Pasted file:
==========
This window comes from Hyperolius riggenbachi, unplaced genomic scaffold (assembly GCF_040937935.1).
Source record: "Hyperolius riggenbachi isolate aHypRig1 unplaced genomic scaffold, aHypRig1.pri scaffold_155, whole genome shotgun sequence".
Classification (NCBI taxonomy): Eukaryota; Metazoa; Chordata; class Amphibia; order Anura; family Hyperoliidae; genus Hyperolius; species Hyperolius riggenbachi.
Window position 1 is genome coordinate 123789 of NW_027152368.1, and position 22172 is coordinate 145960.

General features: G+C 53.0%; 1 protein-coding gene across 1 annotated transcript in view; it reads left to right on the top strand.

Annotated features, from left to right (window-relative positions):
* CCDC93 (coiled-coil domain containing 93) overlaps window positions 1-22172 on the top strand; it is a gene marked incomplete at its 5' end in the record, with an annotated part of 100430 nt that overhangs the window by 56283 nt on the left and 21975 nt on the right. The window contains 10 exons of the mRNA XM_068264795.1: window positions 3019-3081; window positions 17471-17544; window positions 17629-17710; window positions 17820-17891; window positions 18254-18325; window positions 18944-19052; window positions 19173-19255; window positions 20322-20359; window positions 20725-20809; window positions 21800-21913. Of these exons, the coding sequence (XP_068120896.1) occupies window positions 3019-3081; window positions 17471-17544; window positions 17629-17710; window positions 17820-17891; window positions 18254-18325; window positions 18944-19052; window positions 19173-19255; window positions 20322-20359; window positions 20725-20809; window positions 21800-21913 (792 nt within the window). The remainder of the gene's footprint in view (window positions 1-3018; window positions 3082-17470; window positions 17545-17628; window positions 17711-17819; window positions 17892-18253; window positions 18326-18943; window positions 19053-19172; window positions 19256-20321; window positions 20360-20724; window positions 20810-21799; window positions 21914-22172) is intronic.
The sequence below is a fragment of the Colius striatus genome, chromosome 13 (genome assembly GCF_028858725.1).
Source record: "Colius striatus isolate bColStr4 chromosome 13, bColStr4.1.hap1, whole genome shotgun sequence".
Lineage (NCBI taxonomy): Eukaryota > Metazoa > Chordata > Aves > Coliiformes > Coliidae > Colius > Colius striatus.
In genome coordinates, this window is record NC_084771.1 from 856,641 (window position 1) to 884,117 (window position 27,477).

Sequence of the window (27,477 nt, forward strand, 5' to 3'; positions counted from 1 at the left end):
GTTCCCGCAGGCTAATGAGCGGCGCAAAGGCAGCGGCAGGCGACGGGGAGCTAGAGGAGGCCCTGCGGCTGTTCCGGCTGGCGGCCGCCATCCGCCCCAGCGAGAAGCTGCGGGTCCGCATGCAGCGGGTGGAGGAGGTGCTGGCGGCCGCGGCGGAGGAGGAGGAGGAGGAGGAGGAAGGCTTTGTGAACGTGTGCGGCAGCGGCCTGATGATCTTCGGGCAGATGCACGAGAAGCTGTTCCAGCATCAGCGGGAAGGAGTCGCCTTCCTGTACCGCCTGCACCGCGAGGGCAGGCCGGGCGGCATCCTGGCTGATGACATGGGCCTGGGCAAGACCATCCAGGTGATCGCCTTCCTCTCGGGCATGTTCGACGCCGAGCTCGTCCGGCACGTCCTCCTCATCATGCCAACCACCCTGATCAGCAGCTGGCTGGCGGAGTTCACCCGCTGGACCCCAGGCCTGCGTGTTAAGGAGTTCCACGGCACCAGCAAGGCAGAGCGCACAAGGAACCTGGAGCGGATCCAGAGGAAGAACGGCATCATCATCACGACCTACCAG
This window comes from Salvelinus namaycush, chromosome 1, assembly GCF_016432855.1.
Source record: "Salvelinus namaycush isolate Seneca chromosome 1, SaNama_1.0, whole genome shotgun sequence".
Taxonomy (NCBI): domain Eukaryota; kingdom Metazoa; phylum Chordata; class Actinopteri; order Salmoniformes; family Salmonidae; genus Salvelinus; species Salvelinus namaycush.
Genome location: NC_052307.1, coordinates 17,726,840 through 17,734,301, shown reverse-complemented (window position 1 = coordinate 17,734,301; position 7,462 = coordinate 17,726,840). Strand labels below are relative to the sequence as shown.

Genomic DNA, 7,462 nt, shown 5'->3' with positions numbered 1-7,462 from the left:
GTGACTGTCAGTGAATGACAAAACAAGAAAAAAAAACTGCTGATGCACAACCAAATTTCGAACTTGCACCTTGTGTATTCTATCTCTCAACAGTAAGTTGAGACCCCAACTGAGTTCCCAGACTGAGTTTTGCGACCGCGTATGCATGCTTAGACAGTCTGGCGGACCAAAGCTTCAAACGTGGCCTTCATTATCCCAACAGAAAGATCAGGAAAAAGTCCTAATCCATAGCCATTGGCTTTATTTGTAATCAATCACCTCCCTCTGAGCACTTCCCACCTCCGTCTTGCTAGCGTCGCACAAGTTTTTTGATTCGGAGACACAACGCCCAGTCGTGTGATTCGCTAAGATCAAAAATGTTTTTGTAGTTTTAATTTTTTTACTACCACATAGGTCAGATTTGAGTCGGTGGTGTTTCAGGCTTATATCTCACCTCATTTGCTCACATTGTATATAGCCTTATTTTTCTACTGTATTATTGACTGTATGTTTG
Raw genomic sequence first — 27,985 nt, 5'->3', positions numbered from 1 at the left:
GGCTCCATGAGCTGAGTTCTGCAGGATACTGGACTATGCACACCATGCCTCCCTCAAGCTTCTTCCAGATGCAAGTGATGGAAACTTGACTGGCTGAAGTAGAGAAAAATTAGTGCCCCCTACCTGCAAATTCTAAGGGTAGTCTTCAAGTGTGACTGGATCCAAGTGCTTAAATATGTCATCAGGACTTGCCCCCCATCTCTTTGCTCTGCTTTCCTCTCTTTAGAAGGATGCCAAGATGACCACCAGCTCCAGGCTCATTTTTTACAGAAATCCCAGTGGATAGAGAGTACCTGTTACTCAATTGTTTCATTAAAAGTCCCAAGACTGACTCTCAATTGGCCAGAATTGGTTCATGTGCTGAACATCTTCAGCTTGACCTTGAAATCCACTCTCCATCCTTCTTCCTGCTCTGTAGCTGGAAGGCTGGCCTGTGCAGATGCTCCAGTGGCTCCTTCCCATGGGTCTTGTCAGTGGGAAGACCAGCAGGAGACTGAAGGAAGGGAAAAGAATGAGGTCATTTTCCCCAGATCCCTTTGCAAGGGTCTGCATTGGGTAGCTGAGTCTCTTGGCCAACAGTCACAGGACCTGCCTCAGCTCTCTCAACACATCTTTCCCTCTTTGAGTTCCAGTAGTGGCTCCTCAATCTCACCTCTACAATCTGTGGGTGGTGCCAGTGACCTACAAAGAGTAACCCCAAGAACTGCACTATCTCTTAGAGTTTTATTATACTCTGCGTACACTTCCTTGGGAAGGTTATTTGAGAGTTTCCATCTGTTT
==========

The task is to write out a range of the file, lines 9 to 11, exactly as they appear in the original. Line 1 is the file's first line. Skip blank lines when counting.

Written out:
Source record: "Colius striatus isolate bColStr4 chromosome 13, bColStr4.1.hap1, whole genome shotgun sequence".
Lineage (NCBI taxonomy): Eukaryota > Metazoa > Chordata > Aves > Coliiformes > Coliidae > Colius > Colius striatus.
In genome coordinates, this window is record NC_084771.1 from 856,641 (window position 1) to 884,117 (window position 27,477).